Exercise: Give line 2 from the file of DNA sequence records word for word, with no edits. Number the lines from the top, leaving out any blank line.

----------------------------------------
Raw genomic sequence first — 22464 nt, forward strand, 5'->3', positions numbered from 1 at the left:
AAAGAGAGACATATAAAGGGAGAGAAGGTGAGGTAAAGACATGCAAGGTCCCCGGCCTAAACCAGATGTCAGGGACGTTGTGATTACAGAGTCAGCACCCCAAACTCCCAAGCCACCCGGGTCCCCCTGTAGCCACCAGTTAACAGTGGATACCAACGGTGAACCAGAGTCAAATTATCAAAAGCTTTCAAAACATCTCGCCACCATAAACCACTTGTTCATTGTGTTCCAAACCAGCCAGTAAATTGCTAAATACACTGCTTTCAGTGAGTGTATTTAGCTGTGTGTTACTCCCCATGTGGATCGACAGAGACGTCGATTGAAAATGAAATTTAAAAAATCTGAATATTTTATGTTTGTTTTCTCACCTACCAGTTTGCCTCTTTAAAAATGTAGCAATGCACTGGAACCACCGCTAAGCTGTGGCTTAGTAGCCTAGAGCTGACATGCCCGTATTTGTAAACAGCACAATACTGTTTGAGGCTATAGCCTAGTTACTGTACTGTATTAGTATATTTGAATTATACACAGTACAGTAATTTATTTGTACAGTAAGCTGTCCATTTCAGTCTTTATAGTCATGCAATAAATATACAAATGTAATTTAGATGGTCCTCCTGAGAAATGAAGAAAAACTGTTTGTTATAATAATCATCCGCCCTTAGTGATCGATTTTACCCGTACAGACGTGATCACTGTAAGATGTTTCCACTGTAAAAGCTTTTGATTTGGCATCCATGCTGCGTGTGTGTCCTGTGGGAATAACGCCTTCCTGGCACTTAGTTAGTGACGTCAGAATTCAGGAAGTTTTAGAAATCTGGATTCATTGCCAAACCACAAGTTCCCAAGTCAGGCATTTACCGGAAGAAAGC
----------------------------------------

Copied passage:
AAAGAGAGACATATAAAGGGAGAGAAGGTGAGGTAAAGACATGCAAGGTCCCCGGCCTAAACCAGATGTCAGGGACGTTGTGATTACAGAGTCAGCACCCCAAACTCCCAAGCCACCCGGGTCCCCCTGTAGCCACCAGTTAACAGTGGATACCAACGGTGAACCAGAGTCAAATTATCAAAAGCTTTCAAAACATCTCGCCACCATAAACCACTTGTTCATTGTGTTCCAAACCAGCCAGTAAATTGCTAAATACACTGCTTTCAGTGAGTGTATTTAGCTGTGTGTTACTCCCCATGTGGATCGACAGAGACGTCGATTGAAAATGAAATTTAAAAAATCTGAATATTTTATGTTTGTTTTCTCACCTACCAGTTTGCCTCTTTAAAAATGTAGCAATGCACTGGAACCACCGCTAAGCTGTGGCTTAGTAGCCTAGAGCTGACATGCCCGTATTTGTAAACAGCACAATACTGTTTGAGGCTATAGCCTAGTTACTGTACTGTATTAGTATATTTGAATTATACACAGTACAGTAATTTATTTGTACAGTAAGCTGTCCATTTCAGTCTTTATAGTCATGCAATAAATATACAAATGTAATTTAGATGGTCCTCCTGAGAAATGAAGAAAAACTGTTTGTTATAATAATCATCCGCCCTTAGTGATCGATTTTACCCGTACAGACGTGATCACTGTAAGATGTTTCCACTGTAAAAGCTTTTGATTTGGCATCCATGCTGCGTGTGTGTCCTGTGGGAATAACGCCTTCCTGGCACTTAGTTAGTGACGTCAGAATTCAGGAAGTTTTAGAAATCTGGATTCATTGCCAAACCACAAGTTCCCAAGTCAGGCATTTACCGGAAGAAAGC